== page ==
2014 FOSH Gaited Dressage Champions Named

2014 FOSH Gaited Dressag Champions in Training Level, First Level and Highest Percentage: Gift of Freedom ridden and owned by Jennifer Klitzke
Pictured: Gift of Freedom, naturally gaited Tennessee walking horse mare was named Champion in Training Level, Champion in First Level, and received the Highest Percentage Award in 2014.

Friends of Sound Horses (FOSH) announced the results of the 2014 FOSH Gaited Dressage program. Out of the four shows and 10 tests ridden last year, Gift of Freedom, a naturally gaited Tennessee Walking Horse mare was named Champion in Training Level, Champion in First Level, and she received the Highest Percentage Award. Prince Jester’s Request, a naturally gaited Missouri Fox Trotter, owned and ridden by Julie Dillon was named Champion in Second Level. Congratulations!


Love, Dressage & Rewards—A Dream Dressage Journey for a FOSH Winner

Greater love has no man than a husband who says “yes”to a fourth horse on Valentine’s Day. Had it not been for Jennifer Klitzke’s husband, smitten by love for his wife in 2007, there would have been one fewer FOSH Gaited Journey Dressage winner to report in 2015. Klitzke and her mount received awards through the program as the
2014 First Level Champion, the 2014 Training Level Champioin and the 2014 Highest Score Champion.

In the electronic age Valentines are not always delivered by mail. Instead, they can come through www.dreamhorse.com and that is where this story begins. In Minnesota, as described by NPR, people can get up to some strange things in the deep winter. With the
promise of spring, they get froggy anticipating better days ahead. For Klitzke, 51, of St. Francis, it is easy to imagine that hinting for the addition of another horse to her string could have taken place over long winter nights and flowered in February.

With her husband in support, Jennifer, who had a background in dressage, set out to look for a horse that would be easier on her mature body, a smooth horse that wouldn’t require as much “up and down” as her trotting friends required of her. She found that partner in an almost three-year-old black beauty that she describes as
“met me at the fence” friendly.

The filly was named Gift of Freedom. Jennifer would call her Makana, but first she had to make her, her own. The filly became the hearts and flowers gift of an understanding husband that would last for many more years than a box of chocolates.

“She had 20 rides on her when I bought her and the Rivard family had imprinted her from birth and did a marvelous job in starting her right. Her friendly personality stole my heart. From the beginning I had no intention of showing and certainly never of working with
dressage because dressage, I thought based on my own background and understanding of the sport, dressage was only for horses that trot.”

“Intentions” in the horse world almost never work out as riders intend.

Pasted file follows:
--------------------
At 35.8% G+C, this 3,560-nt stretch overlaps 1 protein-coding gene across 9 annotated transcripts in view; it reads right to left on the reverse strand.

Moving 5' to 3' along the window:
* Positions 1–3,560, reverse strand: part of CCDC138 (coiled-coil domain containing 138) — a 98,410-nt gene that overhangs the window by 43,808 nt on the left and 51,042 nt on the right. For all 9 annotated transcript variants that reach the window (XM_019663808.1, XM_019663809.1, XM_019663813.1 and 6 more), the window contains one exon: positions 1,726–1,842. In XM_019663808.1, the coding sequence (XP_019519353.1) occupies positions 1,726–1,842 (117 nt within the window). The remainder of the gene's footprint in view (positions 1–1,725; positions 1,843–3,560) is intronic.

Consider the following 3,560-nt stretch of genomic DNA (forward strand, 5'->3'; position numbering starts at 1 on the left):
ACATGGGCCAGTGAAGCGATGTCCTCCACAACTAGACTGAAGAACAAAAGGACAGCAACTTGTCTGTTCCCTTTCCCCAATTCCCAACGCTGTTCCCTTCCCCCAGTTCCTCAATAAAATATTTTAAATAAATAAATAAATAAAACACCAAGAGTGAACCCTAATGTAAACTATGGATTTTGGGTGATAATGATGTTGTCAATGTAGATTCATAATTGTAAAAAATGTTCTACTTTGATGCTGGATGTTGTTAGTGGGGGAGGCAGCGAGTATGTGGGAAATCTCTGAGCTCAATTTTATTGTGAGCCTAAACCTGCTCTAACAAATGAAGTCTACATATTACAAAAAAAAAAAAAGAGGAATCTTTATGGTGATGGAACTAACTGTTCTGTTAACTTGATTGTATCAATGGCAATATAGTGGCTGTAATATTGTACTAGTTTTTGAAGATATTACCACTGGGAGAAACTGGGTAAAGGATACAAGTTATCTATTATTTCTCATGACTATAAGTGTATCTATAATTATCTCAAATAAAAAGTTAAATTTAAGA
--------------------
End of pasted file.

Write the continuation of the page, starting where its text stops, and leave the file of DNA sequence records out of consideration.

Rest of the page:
With a new horse that was a new breed for her, it made sense to join a local Walking Horse Association. Like all clubs, this one had a show contingent just as it had a riding-for-pleasure only faction. The show contingent feared that if there weren’t enough walking horse entries at the local fair show, that the classes would be lost for the breed. They asked the pleasure-only people to, p-l-e-a-z-e, consider coming to the fair and showing, just for fun.

“I was being a good sport and supporting the club,” remembers Klitzke, “so I took my four-year-old filly to her first rail class show, where much to my amazement, she came alive in the show ring and was a blast to ride. I ended up showing her for the next three years and she was named the Minnesota Walking Horse Association Trail
Pleasure Champion in 2010.”

Klitzke was on her way, after that early success, to something entirely different from the world of rail classes but she didn’t know it yet. Again, it was the internet that made the next connection.

“I was searching www.craigslist.com and read that there was a dressage schooling show offered only 10 miles from my house. I called the show manager and asked her if I could ride a test showing my gaited horse at the flatwalk rather than the trot. She agreed and that’s when I made the switch to dressage for gaited horses. I never in my imagination thought that after a 16-year lapse, I’d be back
in the dressage school on a horse that didn’t trot.”

In what has been called “the Old School” of Vienna, the Spanish Riding School, the maxim has always been that dressage is for every horse and that every horse must be trained. Klitzke took that idea to the next logical step. Makana was certainly a horse and why shouldn’t her balance and athleticism as well as her gaits be improved through dressage methods?

For a person who never intended to show, her original intentions have been quietly packed away.

“Makana and I have shown in Trail Pleasure rail classes with the Tennessee Walking Horse breed shows, have been a demonstration horse/rider team for the Minnesota Horse Expo, gaited dressage demonstration team for a traditional dressage Ride-A-Test clinic, a
demonstration team for a Western Dressage clinic, and have ridden at several clinics with Jennie Jackson, Bucky Sparks, Larry Whitesell, and Jennifer Bauer. We have competed at a gaited trail trial, an orienteering race, novice endurance races, team penning and cow sorting leagues, a hunter course, lots of trail riding, and have ridden over 45 tests since 2010 at schooling dressage shows and one
recognized breed show,” she said, counting down all the
ways that she and her partner have enjoyed their time
together.

Klitzke’s first experience with dressage was in 1988 when she was invited to attend a local show. There, a woman performed a musical freestyle with her upper level horse. She describes the experience as watching a horse waltz to music, skipping across the arena while exhibiting tempi changes and soaring with an extended trot. Inspired by what she had seen, with her own Thoroughbred/Trakehner cross, Klitzke successfully competed through second level until his retirement.

“What I really fixed on at that first dressage show was that while all this was happening in the freestyle, the rider had an ENORMOUS grin on her face,” Klitzke said. “The two really were one. I wanted that kind of partnership with my horse, a relationship based on harmony.  I saw then that dressage was an art form and that every ride was a blank canvas, that the connection between the rider and the horse is what creates that possibility for art to happen.

When I began to work with Makana what I knew was dressage and, without realizing it, dressage became our training language by  default.”